I’m a big fan of herbs and spices for good reason. They’ve been used for generations both as food and to treat all sorts of ailments, and there is plenty of scientific evidence to support their medicinal properties.
Over the past decade or so, research has shown a diverse range of health benefits from herbs and spices, that is due to their bioactive constituents, including flavanoids, polyphenols, sulfur-containing compounds, tannins, vitamins and minerals. Spices and herbs such as clove, rosemary, sage, oregano and cinnamon are incredible sources of antioxidants due to their high phenolic content and it is evident that frequent consumption of these herbs and spices is linked to a lower risk of death from cancer, ischemic heart disease and respiratory diseases (1).
There is also a growing body of research demonstrating that commonly used herbs and spices have particular antimicrobial properties i.e. they kill off bacterial, viral and other microbial infections (2). This also means they are a good way of keeping a healthy balance amongst the beneficial bacteria and yeasts that live in our gut. As a nutritionist this is of particular interest, as the microbiome really is the centre of our physical health. You can download a handout at the bottom that gives you an idea of which herbs and spices help with which kind of microbes.
Dried or Fresh?
I know lots of people who dedicate a whole area of their cupboards to herbs and spices, and use them haphazardly when cooking. But lets face it, how many of them remain at the back of the shelf collecting dust! It really does takes a concerted effort to add them daily to your food, but I promise you it is worth it.
Aim for fresh herbs wherever possible, as they retain more of their medicinal properties than dried ones. Spices are usually the dried or ground variety – so just try and find organic if you can. With herbs, you can even grow your own – even if you cheat and start with a ready grown pot and just keep it going. They look really pretty in the kitchen! Some are easier than others – I find parsley, mint, chives and rosemary good ones to start with. When you grow your own and make a connection to them, they grow according to your own needs – so will always be better than anything you find in a shop. But if that’s not possible, then just show appreciation for the herbs you have bought and this will still be beneficial. Think of all those reiki experiments, and the effects that showing love has on food and water – the more love and gratitude you hold for the foods you grow and eat, the more the energies of those foods mesh with your own energies – the Law of One in action!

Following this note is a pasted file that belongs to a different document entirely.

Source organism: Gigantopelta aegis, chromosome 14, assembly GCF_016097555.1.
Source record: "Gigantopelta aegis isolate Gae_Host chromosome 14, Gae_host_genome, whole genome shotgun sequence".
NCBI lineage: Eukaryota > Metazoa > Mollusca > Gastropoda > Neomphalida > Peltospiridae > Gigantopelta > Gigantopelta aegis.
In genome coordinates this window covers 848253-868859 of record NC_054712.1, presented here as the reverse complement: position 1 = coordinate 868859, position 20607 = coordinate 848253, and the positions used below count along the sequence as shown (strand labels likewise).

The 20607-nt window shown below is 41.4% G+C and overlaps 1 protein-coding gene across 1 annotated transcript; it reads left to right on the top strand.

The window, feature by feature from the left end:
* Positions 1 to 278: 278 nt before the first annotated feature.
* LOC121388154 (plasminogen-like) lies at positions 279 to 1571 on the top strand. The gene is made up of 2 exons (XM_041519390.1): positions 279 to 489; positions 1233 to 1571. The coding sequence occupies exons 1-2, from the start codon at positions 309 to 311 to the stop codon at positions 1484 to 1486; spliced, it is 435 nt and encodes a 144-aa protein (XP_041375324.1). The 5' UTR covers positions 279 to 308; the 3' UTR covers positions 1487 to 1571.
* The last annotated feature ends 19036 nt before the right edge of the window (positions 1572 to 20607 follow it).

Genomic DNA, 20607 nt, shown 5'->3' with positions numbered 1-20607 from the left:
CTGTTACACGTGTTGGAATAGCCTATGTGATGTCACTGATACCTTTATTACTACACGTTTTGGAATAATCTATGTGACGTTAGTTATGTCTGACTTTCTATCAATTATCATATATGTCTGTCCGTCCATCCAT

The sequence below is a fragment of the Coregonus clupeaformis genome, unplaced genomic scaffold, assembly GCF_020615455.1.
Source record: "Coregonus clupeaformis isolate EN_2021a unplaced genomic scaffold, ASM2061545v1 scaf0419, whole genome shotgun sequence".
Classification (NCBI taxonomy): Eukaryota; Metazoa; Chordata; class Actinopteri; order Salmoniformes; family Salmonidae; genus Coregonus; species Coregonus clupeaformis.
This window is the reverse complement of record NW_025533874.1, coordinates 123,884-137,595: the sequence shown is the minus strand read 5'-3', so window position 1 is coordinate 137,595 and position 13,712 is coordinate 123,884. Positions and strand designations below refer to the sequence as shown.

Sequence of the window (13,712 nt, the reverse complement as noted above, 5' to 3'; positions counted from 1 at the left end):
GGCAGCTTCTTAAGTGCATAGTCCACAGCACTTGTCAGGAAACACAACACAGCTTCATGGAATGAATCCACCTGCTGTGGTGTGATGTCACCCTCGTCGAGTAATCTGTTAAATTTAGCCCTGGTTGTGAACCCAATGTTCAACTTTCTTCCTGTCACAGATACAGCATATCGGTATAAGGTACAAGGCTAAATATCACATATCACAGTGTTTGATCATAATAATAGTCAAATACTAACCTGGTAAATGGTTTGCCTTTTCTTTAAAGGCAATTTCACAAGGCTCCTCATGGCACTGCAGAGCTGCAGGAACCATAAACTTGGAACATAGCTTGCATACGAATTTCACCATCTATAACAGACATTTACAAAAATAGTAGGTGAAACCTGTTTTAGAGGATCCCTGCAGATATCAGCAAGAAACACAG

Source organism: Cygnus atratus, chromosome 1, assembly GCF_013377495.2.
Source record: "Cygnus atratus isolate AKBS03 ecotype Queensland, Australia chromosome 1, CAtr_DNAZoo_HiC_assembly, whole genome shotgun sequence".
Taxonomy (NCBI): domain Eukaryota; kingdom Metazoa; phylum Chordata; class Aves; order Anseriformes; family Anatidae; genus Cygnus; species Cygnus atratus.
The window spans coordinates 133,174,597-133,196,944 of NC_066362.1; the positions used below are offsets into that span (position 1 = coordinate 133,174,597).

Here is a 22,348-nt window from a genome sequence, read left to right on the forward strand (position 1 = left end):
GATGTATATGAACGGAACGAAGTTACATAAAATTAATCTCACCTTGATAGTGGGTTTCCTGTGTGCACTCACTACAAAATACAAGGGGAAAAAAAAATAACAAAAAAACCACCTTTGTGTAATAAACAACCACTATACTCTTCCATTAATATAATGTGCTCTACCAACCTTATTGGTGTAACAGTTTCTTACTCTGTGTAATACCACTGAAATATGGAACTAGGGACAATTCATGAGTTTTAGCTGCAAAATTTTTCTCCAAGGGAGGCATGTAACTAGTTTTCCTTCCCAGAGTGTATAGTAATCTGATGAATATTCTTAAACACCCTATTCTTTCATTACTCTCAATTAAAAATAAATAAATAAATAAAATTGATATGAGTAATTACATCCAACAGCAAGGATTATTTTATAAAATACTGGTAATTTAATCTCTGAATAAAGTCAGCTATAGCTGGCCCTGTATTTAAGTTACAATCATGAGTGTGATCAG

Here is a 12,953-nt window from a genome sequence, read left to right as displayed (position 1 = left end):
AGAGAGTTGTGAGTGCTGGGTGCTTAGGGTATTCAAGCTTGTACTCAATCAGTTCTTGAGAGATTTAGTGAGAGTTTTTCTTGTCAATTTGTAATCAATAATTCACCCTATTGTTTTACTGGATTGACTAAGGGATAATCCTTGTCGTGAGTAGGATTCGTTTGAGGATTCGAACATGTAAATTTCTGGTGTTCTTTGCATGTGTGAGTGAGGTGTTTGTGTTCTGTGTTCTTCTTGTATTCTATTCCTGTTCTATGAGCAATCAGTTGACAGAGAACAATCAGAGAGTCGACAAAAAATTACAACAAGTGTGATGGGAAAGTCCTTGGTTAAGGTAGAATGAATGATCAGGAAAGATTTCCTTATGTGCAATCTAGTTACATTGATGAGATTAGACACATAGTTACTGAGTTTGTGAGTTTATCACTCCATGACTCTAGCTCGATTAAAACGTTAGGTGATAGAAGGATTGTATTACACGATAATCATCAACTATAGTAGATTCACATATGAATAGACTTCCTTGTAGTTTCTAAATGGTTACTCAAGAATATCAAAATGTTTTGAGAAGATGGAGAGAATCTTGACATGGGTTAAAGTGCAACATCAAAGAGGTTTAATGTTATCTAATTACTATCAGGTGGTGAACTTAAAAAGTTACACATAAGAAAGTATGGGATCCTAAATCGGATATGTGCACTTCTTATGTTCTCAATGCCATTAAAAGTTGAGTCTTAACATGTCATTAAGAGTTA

With any herbs and spices – particularly the dried ones, it’s best to start with the ones you know, then slowly branch out and experiment with other flavours. It may mean actually following the odd recipe or two (yawn), but once you understand how the flavours work in cooking, it shouldn’t be too much effort. As I’ve discovered on a number of occasions, you can overdo it with some. Once when I was going through a particular cumin and coriander craze, my poor dad suffered (ever so politely) through a pretty revolting bowl of soup. So definitely its true that sometimes you can have too much of a good thing.
The Wonders of Garlic!
Probably the two top herbs and spices from my point of view are coriander and garlic – I’ll do a separate post on coriander at some point as there is much to say. But for now I’ll just mention a bit more about garlic – which most people seem to like unlike coriander! Garlic to be fair is hard to classify as either a herb or spice, as technically it’s a vegetable. However, it’s usually listed when we talk about herbs and spices and is used in tiny amounts due to it’s incredibly powerful flavour.
Garlic has always been used for both its culinary and medicinal purposes since the ancient Egyptians. Hippocrates even mentioned using garlic for many conditions, including parasites, respiratory problems, poor digestion and low energy.
So what is it about garlic that makes it such a powerful medicinal food? A whole head of raw garlic doesn’t have a strong smell. However, if you crush or chop it then you really get a powerful odour. In fact, it’s really important to crush garlic before using it. What happens when you crush it is that the cells of the plant are destroyed, which causes a release of a compound called alliin. If the garlic is left for a few minutes, the alliin will react with an enzyme to create another compound, allicin. Allicin is what gives garlic its pungent taste and smell and is thought to be responsible for its healing properties. The strong smell and taste might be off-putting for some people, but don’t forget, the strength of these chemicals is what keeps the bugs away too! When garlic is heated in cooking, or undergoes processing of any sort, some of the active ingredients are lost. The best way to use garlic is to crush the cloves and leave for 6-8 minutes and then add at the end of cooking. Of course there are issues with this, as the odour remains pretty strong. Nice if you are single, not so great if you aren’t!